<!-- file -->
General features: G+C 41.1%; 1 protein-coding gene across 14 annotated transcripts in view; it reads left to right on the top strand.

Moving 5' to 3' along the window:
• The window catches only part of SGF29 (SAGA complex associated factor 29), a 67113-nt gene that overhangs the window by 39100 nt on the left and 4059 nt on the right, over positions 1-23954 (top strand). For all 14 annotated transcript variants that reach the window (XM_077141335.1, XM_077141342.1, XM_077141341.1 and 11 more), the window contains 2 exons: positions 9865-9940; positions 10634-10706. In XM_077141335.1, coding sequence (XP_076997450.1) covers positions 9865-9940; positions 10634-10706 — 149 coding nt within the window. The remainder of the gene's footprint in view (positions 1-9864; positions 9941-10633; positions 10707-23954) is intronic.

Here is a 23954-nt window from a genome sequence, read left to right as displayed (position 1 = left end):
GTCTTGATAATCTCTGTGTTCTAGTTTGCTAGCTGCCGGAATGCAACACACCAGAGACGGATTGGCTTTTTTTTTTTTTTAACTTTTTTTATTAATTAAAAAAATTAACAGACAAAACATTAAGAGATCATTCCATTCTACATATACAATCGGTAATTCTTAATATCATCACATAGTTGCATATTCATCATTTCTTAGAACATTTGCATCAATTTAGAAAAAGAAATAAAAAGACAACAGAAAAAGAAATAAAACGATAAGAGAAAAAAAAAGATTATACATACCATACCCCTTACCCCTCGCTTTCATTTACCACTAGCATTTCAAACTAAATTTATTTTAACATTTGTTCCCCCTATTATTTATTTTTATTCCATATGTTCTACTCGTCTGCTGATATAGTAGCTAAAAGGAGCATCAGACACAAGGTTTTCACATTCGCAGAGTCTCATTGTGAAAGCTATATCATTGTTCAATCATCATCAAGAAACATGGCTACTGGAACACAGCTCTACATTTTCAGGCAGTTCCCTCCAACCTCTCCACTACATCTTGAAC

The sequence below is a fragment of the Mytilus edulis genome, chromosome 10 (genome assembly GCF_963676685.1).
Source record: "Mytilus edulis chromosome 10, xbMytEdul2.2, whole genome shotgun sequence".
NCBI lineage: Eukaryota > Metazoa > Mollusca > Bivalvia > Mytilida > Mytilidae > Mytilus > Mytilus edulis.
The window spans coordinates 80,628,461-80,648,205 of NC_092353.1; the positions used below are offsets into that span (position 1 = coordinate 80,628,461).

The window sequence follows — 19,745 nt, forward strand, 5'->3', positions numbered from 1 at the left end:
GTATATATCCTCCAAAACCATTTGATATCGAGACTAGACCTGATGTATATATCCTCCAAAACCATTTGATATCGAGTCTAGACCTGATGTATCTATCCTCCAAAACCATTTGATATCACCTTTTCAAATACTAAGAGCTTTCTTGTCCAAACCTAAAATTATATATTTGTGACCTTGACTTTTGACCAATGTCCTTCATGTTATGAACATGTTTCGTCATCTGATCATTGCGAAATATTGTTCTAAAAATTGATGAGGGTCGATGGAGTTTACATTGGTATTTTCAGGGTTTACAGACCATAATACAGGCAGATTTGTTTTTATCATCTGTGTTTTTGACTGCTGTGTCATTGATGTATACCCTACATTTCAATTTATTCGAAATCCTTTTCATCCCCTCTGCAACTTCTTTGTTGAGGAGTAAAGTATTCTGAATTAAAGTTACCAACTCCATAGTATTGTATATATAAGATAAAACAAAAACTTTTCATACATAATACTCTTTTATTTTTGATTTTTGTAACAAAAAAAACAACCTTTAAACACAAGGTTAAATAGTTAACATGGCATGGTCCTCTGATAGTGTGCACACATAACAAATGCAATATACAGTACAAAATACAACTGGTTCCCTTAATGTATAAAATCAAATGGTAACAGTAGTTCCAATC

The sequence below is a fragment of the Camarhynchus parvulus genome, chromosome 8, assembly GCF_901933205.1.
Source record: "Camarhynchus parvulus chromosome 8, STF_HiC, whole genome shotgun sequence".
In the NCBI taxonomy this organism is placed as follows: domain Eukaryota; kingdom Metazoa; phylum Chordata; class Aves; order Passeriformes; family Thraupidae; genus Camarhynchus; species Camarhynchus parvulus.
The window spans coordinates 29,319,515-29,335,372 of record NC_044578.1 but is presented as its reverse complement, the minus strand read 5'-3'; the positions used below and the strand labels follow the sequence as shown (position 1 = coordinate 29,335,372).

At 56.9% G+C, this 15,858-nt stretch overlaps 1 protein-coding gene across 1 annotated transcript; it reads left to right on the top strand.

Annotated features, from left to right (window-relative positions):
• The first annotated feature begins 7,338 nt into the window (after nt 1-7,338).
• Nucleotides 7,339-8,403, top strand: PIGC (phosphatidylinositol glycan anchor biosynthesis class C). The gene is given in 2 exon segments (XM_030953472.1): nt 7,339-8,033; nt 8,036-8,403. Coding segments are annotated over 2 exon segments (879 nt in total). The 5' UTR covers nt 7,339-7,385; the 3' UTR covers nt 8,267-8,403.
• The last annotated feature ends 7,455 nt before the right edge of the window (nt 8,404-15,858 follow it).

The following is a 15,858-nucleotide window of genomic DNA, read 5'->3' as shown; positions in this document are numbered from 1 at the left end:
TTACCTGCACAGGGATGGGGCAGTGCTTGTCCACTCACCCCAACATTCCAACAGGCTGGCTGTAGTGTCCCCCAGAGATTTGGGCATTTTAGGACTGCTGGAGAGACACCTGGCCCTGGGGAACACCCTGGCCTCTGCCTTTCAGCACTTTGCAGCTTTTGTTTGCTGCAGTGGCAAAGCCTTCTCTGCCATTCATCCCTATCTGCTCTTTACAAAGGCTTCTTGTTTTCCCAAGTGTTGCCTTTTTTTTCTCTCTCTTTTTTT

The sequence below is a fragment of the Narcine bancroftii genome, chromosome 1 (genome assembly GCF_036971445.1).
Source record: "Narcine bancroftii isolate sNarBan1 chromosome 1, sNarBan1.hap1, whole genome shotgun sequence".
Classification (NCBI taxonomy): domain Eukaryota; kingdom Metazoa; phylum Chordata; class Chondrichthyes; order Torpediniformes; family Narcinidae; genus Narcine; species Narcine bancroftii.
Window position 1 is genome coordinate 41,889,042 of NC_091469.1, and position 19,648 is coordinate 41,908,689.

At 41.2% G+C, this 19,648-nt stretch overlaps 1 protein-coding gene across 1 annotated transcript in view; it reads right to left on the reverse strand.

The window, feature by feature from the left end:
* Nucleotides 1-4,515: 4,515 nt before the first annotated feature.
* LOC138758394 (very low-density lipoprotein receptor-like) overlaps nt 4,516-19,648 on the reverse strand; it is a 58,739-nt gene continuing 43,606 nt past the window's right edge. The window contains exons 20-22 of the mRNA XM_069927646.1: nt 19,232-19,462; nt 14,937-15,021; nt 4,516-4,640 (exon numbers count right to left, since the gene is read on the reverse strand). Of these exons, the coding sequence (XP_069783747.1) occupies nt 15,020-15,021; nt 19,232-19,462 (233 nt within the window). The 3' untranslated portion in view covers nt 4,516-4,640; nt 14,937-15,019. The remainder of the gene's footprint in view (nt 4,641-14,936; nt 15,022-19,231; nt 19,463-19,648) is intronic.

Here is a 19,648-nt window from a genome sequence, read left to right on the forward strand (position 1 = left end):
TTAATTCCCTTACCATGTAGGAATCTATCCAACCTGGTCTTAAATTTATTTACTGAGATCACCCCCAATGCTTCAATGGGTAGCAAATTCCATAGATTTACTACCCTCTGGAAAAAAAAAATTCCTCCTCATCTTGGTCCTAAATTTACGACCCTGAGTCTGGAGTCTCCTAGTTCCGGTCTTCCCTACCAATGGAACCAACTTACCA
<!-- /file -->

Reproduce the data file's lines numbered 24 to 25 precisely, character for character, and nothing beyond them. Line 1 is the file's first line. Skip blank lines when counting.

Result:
Source record: "Narcine bancroftii isolate sNarBan1 chromosome 1, sNarBan1.hap1, whole genome shotgun sequence".
Classification (NCBI taxonomy): domain Eukaryota; kingdom Metazoa; phylum Chordata; class Chondrichthyes; order Torpediniformes; family Narcinidae; genus Narcine; species Narcine bancroftii.